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Acquired stress resistance is the result of mild stress causing the acquisition of resistance to severe stress of the same or a different type. The mechanism of “same-stress” resistance (resistance to a second, strong stress after mild primary stress of the same type) probably depends on the activation of defense and repair mechanisms specific for a particular type of stress, while cross-stress resistance (i.e., resistance to a second, strong stress after a different type of mild primary stress) is the effect of activation of both a specific and general stress response program, which in Saccharomyces cerevisiae yeast is known as the environmental stress response (ESR). Advancements in research techniques have made it possible to study the mechanism of cross-stress resistance at various levels of cellular organization: stress signal transduction pathways, regulation of gene expression, and transcription or translation processes. As a result of this type of research, views on the cross-stress protection mechanism have been reconsidered. It was originally thought that cross-stress resistance, irrespective of the nature of the two stresses, was determined by universal mechanisms, i.e., the same mechanisms within the general stress response. They are now believed to be more specific and strictly dependent on the features of the first stress.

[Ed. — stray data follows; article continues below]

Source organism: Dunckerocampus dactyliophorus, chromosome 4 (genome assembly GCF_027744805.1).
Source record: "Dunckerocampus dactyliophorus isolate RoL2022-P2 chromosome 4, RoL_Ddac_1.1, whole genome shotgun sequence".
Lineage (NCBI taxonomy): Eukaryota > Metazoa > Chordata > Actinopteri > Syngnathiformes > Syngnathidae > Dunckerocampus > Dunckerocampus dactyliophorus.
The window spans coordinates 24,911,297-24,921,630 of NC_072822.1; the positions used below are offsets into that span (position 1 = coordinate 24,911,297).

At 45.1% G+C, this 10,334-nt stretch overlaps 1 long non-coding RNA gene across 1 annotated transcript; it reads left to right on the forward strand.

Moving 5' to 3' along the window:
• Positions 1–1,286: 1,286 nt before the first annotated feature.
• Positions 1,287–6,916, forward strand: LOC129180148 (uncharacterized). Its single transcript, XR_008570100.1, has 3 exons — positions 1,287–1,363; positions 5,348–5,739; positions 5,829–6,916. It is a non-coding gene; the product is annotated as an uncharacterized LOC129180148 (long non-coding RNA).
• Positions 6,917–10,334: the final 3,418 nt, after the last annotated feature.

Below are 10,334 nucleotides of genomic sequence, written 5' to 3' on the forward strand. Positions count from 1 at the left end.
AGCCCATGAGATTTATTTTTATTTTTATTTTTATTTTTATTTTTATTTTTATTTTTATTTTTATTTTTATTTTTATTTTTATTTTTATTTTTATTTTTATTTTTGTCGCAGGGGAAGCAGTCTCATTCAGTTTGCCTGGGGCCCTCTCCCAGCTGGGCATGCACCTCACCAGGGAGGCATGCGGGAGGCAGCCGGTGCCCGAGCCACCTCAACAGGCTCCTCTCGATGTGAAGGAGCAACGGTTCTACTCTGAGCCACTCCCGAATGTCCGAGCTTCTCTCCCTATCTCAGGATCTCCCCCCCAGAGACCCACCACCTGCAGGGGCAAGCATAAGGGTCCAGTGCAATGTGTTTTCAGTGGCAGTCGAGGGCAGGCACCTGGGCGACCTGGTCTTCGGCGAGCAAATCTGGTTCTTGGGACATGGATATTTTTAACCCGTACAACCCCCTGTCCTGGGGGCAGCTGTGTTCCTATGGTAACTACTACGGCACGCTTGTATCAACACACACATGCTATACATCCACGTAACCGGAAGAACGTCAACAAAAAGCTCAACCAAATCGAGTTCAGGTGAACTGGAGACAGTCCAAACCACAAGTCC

Święciło, A. (2016). Cross-stress resistance in Saccharomyces cerevisiae yeast—new insight into an old phenomenon. Cell Stress and Chaperones, 21(2), 187–200. https://doi.org/10.1007/s12192-016-0667-7